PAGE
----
Early in my career I had a complication that still haunts me. As far as complications go, it wasn’t a big one, but it was still a lesson. What I didn’t know at the time was that the lesson would save me many times over: the lesson of when to bail on a case for the sake of the patient.
Back then, it was a lipoma. I was in a rush that day, so I didn’t mark the area. I remember it was easy to feel. I had my notes that described the location. While the patient was being prepped and draped in the OR, I realized that I actually wasn’t so sure where the lipoma was. I asked for the ultrasound. I perseverated. The time ticking away seemed like forever, and I felt all eyes on me. I wondered what my colleagues were thinking, and what the upcoming Morbidity and Mortality Conference would be like when I presented on why I couldn’t find a simple lipoma. So I took out what I thought was the lipoma.
When I saw the patient in tears in the recovery room, I knew I blew it. For her and for me. Good judgment escaped me that day, but I did the only thing I could do: I vowed that I would learn from my mistake. Marking any surgical site with the participation of the patient is something I do now without question, because I know how important it is. No matter how certain I am at the time that I will find the lipoma, we work together. It is a lesson that I have taught others so they don’t make mistakes either. I am a better surgeon and teacher now because of that case. But the guilt, shame, and embarrassment are still readily accessible.
This week I started a straightforward case. I placed the port for a hernia and checked the entry site. But something didn’t look right. Could I have injured something at the site? It’s described in the literature. It happens to smart people. I still told myself: “It doesn’t happen to ME.”
Well, apparently it does. The confident “it doesn’t happen to me” line of thinking evaporated in an instant.
I paused again like I did all those years ago. I explored the area. OK, I told myself, Maybe nothing was injured. I could still do the case. It would probably be OK. But then I remembered that first case. And what I wished I’d done differently. Do no harm. Wake up the patient. Explain. Reschedule.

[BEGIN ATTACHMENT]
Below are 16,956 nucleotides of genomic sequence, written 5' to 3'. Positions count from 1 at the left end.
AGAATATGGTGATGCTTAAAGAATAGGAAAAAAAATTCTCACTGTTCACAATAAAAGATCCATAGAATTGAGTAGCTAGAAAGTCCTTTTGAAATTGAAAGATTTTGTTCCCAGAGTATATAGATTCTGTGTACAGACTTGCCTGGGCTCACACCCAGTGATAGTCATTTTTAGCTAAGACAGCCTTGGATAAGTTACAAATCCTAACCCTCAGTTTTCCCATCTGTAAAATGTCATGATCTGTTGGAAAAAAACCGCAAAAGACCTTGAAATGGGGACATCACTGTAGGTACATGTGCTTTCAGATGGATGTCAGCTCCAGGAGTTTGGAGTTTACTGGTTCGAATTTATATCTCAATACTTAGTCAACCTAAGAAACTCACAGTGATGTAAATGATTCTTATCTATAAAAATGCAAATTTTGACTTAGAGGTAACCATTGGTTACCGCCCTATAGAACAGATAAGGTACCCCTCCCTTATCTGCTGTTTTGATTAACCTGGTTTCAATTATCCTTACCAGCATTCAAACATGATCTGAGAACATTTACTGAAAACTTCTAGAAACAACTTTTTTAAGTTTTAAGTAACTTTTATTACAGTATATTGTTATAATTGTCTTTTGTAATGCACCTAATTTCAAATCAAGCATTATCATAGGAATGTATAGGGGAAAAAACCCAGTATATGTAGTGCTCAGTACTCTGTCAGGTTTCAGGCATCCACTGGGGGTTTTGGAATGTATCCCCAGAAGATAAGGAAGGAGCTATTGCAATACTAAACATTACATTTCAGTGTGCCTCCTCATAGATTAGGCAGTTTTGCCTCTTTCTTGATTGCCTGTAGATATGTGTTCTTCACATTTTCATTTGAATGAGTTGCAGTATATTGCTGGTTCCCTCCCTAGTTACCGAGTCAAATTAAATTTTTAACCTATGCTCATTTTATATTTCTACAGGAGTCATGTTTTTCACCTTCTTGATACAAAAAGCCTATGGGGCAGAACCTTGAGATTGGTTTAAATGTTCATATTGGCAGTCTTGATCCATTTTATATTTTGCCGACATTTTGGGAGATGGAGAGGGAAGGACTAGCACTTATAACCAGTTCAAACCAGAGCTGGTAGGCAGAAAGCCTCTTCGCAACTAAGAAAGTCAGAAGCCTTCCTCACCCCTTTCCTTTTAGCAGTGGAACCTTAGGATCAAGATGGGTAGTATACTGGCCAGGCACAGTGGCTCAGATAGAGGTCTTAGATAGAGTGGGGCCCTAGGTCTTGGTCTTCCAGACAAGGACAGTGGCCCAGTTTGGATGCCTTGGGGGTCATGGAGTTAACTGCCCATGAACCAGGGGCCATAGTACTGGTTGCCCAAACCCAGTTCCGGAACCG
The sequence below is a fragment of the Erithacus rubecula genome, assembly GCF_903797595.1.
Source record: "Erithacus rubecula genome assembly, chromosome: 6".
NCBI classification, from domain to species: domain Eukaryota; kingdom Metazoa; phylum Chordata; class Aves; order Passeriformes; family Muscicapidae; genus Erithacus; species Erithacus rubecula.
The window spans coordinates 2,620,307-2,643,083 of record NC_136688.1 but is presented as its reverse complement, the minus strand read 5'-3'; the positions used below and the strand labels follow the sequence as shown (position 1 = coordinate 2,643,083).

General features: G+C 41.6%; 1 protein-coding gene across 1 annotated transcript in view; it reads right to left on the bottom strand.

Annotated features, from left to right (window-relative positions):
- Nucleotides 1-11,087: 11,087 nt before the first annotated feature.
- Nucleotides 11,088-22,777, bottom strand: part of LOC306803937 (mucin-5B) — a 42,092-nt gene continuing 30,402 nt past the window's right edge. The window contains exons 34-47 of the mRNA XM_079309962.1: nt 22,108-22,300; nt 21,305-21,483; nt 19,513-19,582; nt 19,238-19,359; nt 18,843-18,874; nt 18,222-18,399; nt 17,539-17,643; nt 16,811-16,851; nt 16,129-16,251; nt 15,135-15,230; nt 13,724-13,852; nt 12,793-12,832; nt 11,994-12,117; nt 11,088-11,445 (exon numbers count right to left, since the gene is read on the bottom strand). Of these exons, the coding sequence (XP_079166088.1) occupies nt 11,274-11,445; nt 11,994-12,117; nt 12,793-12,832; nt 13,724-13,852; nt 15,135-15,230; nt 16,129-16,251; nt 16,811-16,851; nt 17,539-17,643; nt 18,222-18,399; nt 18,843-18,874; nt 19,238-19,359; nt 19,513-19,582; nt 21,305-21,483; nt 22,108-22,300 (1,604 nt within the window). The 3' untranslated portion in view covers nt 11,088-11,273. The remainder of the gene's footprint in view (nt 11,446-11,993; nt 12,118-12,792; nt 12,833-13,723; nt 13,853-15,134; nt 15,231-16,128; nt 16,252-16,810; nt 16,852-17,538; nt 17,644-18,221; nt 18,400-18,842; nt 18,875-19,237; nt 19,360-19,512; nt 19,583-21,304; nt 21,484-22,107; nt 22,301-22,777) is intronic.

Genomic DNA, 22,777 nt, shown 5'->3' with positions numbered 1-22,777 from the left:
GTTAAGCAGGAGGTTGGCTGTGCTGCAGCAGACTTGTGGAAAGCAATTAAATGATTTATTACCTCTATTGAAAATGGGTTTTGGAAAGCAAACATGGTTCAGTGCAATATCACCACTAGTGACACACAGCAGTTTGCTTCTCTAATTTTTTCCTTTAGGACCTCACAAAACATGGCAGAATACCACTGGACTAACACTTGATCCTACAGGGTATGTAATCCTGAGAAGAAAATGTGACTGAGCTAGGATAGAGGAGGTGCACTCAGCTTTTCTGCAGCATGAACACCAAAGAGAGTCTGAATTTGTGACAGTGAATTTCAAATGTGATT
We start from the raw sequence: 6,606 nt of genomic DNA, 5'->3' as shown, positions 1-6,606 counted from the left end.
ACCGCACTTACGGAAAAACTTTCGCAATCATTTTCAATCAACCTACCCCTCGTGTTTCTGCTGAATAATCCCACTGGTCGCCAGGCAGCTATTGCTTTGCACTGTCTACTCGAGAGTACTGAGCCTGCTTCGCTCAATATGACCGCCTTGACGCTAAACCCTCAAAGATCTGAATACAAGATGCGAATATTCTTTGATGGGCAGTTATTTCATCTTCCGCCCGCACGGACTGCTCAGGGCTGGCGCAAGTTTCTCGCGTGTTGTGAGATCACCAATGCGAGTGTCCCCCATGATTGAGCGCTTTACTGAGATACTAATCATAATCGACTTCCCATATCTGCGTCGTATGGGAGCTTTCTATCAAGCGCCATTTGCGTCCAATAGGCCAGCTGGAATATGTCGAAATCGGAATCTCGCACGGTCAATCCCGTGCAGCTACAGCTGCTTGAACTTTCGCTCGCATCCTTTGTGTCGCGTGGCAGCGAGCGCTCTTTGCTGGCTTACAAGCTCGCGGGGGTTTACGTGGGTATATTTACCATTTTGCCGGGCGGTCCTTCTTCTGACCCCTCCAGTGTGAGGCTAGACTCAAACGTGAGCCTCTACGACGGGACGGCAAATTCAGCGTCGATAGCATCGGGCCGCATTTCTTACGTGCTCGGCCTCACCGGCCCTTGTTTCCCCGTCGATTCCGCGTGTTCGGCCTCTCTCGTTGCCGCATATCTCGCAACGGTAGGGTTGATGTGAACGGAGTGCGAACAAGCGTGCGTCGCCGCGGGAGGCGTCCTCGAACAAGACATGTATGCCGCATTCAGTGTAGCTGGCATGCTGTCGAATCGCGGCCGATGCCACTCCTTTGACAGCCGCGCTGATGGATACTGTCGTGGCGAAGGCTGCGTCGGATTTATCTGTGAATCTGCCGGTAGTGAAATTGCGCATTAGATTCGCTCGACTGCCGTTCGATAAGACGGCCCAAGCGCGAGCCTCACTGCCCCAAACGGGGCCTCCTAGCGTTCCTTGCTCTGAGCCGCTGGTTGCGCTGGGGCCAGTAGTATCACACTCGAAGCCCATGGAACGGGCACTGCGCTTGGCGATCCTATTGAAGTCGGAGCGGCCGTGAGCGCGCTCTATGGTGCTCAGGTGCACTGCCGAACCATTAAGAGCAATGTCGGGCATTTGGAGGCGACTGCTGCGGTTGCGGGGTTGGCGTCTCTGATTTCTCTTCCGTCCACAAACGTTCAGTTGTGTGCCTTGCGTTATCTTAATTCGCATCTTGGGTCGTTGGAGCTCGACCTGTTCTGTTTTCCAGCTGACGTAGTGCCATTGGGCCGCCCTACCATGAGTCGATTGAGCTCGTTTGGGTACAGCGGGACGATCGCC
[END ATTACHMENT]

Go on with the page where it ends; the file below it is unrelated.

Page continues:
So that’s what I did this time.
As surgeons, we aim for precision. This can look like packing our emotions away into a deep dark corner and moving on with the task. But my work as a surgeon coach has taught me that we can — and must — do better than that. For our patients, for ourselves, and for everyone coming after us.
With so many years removed from my initial mistake, I’ve been able to engage in some self-compassion and healing. When I start to feel the pain coming up, I remember a lesson from the book “What Happened to You?: Conversations on Trauma, Resilience, and Healing” by Dr. Bruce Perry and Oprah Winfrey. The authors explain that when you experience a trauma, you start to heal by approaching the trauma in ways you can control. I take this to mean engaging in small bouts of venting and processing.
I also reflect on the researcher Brené Brown’s lessons on shame resilience from her book Daring Greatly. She provides three steps: Talk to a trusted source about what happened. Speak kindly to yourself. Own the story, so you can own the ending.
After the incident with the hernia patient this past week, I decided to face my shame head-on by sharing the story with my team. I brought it up in little parts throughout the day, and healed a bit. I also told the patient’s family member the full and honest truth.
After all my cases were done for the day, I sat in my car before leaving, and remembered that I didn’t see the patient while she was awake, and that she likely didn’t know what had happened. So I got back out of my car and went upstairs and owned it. And told her that her well-being was first in my mind. And that there was a plan to complete her surgery when it was safe. That she could trust me (because I can trust me). And I owned the shame I felt, so I could work through it. This wouldn’t be a festering wound that would haunt me for years.
When I got back in my car, I thought about how when you have a complication, the best course of action is to just wait. You don’t need to move ahead in order to avoid feeling shame. Your future self will be there to comfort you.
As I drove away from the hospital, I revisited the complication from many years before and talked to the person I was back then. Yes, I learned something from you, I said. Thank you for the lesson. I did better today.
Have you ever experienced a complication in your work as a clinician? How did you handle it, and what did you learn from it?
Amy Vertrees, MD, FACS is a board-certified general surgeon and certified life coach. She is the founder of “It’s complicated” surgeon coaching and “Time for your success” life coaching. You can find her at www.amyvertreesmd.com, Instagram @amyvertreesmd.
Illustration by Jennifer Bogartz